The sound of the conch shell and a powerful haka greeted courageous Far North teen Te Amo-haere Rudolph's coffin at Kaitaia's Te Ahu Centre.
Te Amo-haere was an inspirational young woman who touched the hearts of many in the Far North community as she battled cancer.
The depth of the aroha and respect felt for the Kaitaia College head girl was well illustrated by the hundreds who packed into the main hall, with mourners also spilling into the main reception area as there was no room inside the hall.
Te Amo-haere Ella Rudolph died on Thursday surrounded by her family. She is survived by her parents, Vincent and Annie, and siblings.
The Kaitaia College student had been involved in many community organisations and won the school's Clifford Matthews Award for community service, academics, culture and sport. She was also a member of the Far North Surf Rescue Club, where she is an honorary life member, St John and many other organisations and groups.
Her achievements were mentioned by many yesterday. Much of this was despite the terminal cancer she was battling, with her love of life and her friends family and community, her compassion, her strength and courage, and her inspirational attitude also celebrated by all who knew her.
She insisted that there be no tears of sadness at her service, only joy. And it was with joy that this fun-filled young woman was remembered.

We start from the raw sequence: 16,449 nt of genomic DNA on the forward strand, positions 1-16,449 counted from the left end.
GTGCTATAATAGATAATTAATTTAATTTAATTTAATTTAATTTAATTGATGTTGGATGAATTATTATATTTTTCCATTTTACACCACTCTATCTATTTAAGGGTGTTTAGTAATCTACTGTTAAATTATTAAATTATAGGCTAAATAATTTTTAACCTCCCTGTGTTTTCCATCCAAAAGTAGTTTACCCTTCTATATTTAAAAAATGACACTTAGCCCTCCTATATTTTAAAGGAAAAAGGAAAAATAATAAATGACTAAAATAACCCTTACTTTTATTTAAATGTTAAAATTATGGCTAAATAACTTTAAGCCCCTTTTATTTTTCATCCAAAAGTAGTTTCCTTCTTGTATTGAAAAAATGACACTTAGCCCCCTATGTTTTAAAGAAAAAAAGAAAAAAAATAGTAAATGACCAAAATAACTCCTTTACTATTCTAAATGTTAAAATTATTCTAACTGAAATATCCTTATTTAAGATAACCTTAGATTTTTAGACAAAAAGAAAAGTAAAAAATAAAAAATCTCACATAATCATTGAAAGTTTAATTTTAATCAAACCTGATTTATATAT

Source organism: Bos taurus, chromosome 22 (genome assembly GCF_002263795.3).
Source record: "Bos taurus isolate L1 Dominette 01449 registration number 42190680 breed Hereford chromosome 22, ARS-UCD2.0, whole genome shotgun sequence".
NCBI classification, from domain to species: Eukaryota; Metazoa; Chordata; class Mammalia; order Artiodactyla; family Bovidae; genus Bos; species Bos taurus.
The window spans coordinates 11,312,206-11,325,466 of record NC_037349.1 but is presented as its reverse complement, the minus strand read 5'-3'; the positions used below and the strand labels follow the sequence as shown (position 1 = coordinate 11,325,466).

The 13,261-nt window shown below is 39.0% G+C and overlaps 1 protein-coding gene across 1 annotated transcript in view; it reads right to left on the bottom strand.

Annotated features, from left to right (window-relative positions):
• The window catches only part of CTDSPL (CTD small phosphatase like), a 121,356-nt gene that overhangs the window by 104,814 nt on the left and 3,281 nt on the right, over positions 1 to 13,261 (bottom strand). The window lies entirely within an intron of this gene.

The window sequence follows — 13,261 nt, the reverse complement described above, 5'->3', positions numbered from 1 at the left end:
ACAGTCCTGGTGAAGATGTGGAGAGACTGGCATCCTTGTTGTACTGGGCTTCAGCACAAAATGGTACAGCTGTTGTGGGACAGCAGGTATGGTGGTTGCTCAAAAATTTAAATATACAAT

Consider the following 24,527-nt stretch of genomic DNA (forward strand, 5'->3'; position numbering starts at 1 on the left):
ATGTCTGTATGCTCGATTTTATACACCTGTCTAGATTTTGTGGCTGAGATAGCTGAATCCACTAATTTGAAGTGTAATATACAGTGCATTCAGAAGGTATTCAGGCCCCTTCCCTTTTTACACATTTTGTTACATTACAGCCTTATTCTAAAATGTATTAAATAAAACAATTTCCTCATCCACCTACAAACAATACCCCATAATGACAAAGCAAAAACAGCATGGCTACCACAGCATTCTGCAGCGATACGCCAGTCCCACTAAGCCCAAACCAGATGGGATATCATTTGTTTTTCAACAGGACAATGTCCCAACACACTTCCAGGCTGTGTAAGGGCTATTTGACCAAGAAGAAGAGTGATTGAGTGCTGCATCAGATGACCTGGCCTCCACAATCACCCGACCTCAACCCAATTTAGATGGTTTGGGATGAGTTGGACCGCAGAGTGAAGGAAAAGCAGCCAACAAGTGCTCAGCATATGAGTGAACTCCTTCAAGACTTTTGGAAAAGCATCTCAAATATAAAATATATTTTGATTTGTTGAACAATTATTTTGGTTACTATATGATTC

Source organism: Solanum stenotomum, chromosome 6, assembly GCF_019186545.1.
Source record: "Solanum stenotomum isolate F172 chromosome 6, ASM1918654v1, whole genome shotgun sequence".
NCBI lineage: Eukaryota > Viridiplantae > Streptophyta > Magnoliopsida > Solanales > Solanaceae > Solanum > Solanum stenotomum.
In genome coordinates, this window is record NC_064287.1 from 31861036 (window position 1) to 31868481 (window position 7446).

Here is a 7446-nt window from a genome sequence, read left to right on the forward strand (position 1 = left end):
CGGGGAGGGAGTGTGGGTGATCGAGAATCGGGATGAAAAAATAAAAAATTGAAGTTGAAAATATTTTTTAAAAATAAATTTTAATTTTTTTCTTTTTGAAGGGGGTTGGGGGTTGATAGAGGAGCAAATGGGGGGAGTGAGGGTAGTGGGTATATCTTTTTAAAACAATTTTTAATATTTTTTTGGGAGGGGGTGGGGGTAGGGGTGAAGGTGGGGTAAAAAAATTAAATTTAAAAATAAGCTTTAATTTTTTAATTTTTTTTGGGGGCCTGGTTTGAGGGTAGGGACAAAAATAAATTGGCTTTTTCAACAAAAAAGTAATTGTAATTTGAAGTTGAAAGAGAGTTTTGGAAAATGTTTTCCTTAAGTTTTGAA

The area outside Te Ahu was packed well before Te Amo-haere's coffin was brought inside a Far North Surf Rescue Club IRB and accompanied by a fire engine.
Conch shells rang out and a powerful haka greeted the coffin as it was brought into the hall, where hundreds had gathered to remember this remarkable young woman and honour her life.
The service was conducted by Reverend Michael Withiel and Canon Dennis Urquhart, with eulogies and tributes from many, including her English teacher Hal Walker, principal Jack Saxon, Angela Jones, John Rudolph, Dr Lance O'Sullivan and Olly Ifopo, as well as some of her friends, including Hannah Wetzel, Allana Yerkovich, Kate Timperley, Erana Punshon and Heavon Levi.
All spoke of her inspiration and how her legacy would last and influence many.
Pink and white balloons hung from the hall ceiling and dream-catcher mobiles hung from the walls.
The mobiles were fitting, as, one of her friends said, Te Amo-haere made everybody realise that no dream is unattainable, no matter how big a dream it is.
Moe mai ra.